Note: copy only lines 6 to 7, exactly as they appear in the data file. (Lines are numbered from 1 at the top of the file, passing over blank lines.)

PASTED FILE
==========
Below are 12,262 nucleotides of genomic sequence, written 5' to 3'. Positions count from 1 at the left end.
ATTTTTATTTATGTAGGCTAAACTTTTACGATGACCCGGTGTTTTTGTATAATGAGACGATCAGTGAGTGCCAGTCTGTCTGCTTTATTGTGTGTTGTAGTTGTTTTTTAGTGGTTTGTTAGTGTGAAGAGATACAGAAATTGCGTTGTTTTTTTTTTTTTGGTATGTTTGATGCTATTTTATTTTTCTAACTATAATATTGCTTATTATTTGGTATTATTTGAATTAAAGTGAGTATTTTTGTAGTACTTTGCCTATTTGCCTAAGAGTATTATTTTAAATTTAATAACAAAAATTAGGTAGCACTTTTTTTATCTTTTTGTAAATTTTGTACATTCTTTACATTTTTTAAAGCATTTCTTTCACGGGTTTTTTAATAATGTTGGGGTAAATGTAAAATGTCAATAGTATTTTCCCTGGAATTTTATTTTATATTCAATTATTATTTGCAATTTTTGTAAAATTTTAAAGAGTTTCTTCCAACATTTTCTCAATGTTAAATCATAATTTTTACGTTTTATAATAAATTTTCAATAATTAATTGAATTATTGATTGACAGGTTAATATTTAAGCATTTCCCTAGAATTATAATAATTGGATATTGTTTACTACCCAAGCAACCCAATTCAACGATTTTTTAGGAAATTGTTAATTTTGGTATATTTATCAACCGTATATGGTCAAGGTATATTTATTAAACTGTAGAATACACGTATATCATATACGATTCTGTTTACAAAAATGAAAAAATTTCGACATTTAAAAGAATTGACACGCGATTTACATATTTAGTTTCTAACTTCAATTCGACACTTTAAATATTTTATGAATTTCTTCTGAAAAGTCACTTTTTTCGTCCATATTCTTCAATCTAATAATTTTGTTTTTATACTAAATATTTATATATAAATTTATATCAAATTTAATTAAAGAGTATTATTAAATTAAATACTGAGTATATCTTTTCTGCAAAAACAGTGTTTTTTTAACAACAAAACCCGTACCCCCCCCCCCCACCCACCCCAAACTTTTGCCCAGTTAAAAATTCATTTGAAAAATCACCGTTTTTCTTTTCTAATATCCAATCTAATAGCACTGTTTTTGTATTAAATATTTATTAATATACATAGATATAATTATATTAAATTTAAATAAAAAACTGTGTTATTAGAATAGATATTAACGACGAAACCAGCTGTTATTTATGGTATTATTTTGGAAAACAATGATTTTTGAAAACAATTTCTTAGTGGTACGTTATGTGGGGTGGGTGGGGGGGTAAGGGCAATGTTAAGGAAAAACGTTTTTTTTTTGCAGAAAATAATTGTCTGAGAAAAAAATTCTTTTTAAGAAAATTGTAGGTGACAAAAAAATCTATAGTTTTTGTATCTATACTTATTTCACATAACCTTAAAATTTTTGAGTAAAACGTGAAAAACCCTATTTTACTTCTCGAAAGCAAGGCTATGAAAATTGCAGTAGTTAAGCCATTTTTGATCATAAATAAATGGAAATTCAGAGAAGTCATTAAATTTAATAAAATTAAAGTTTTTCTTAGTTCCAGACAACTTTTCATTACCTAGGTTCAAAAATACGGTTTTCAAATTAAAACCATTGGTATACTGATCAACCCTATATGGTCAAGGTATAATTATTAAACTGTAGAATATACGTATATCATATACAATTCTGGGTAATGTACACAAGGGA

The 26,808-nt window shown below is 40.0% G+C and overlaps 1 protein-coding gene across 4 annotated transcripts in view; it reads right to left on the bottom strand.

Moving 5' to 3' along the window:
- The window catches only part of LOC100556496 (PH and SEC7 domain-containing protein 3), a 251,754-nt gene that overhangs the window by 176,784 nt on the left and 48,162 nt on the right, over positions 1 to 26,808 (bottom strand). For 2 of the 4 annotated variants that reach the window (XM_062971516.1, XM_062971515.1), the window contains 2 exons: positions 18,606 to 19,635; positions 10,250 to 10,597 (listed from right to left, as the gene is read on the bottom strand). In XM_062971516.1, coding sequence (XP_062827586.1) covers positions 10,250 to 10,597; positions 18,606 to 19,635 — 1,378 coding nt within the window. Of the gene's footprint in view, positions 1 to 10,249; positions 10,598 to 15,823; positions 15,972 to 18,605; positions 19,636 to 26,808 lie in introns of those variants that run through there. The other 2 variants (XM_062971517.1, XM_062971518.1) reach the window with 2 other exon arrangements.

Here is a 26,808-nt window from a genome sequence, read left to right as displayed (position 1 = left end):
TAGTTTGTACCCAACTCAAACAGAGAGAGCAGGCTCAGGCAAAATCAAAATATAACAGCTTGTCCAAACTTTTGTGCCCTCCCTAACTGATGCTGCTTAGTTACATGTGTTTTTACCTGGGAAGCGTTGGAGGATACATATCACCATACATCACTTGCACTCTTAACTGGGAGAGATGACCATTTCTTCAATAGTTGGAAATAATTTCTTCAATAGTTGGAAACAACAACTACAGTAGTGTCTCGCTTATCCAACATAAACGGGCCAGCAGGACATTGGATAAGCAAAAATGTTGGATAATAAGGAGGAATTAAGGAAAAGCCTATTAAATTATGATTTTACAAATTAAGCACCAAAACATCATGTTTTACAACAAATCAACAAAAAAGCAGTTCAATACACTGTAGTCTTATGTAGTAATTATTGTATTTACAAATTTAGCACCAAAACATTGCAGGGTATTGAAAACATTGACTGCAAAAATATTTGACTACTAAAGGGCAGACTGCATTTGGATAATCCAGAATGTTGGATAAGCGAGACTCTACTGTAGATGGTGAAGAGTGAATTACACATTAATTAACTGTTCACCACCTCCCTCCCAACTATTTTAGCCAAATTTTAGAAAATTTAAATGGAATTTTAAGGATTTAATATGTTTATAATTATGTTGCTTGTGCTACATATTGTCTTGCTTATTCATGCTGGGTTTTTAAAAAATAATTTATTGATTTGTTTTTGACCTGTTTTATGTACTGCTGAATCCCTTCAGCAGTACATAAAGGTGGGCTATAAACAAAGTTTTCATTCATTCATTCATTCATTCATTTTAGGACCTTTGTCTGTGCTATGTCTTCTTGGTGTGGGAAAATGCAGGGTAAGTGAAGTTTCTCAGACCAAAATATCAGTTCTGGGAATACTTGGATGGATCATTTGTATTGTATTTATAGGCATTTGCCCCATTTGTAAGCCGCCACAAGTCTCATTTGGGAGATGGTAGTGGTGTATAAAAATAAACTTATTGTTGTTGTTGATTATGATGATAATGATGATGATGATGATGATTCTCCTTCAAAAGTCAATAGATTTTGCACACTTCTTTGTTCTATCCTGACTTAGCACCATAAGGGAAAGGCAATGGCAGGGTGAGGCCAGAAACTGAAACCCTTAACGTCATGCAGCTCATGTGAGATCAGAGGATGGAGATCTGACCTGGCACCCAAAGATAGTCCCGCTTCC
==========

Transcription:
Here is a 26,808-nt window from a genome sequence, read left to right as displayed (position 1 = left end):
TAGTTTGTACCCAACTCAAACAGAGAGAGCAGGCTCAGGCAAAATCAAAATATAACAGCTTGTCCAAACTTTTGTGCCCTCCCTAACTGATGCTGCTTAGTTACATGTGTTTTTACCTGGGAAGCGTTGGAGGATACATATCACCATACATCACTTGCACTCTTAACTGGGAGAGATGACCATTTCTTCAATAGTTGGAAATAATTTCTTCAATAGTTGGAAACAACAACTACAGTAGTGTCTCGCTTATCCAACATAAACGGGCCAGCAGGACATTGGATAAGCAAAAATGTTGGATAATAAGGAGGAATTAAGGAAAAGCCTATTAAATTATGATTTTACAAATTAAGCACCAAAACATCATGTTTTACAACAAATCAACAAAAAAGCAGTTCAATACACTGTAGTCTTATGTAGTAATTATTGTATTTACAAATTTAGCACCAAAACATTGCAGGGTATTGAAAACATTGACTGCAAAAATATTTGACTACTAAAGGGCAGACTGCATTTGGATAATCCAGAATGTTGGATAAGCGAGACTCTACTGTAGATGGTGAAGAGTGAATTACACATTAATTAACTGTTCACCACCTCCCTCCCAACTATTTTAGCCAAATTTTAGAAAATTTAAATGGAATTTTAAGGATTTAATATGTTTATAATTATGTTGCTTGTGCTACATATTGTCTTGCTTATTCATGCTGGGTTTTTAAAAAATAATTTATTGATTTGTTTTTGACCTGTTTTATGTACTGCTGAATCCCTTCAGCAGTACATAAAGGTGGGCTATAAACAAAGTTTTCATTCATTCATTCATTCATTCATTTTAGGACCTTTGTCTGTGCTATGTCTTCTTGGTGTGGGAAAATGCAGGGTAAGTGAAGTTTCTCAGACCAAAATATCAGTTCTGGGAATACTTGGATGGATCATTTGTATTGTATTTATAGGCATTTGCCCCATTTGTAAGCCGCCACAAGTCTCATTTGGGAGATGGTAGTGGTGTATAAAAATAAACTTATTGTTGTTGTTGATTATGATGATAATGATGATGATGATGATGATTCTCCTTCAAAAGTCAATAGATTTTGCACACTTCTTTGTTCTATCCTGACTTAGCACCATAAGGGAAAGGCAATGGCAGGGTGAGGCCAGAAACTGAAACCCTTAACGTCATGCAGCTCATGTGAGATCAGAGGATGGAGATCTGACCTGGCACCCAAAGATAGTCCCGCTTCC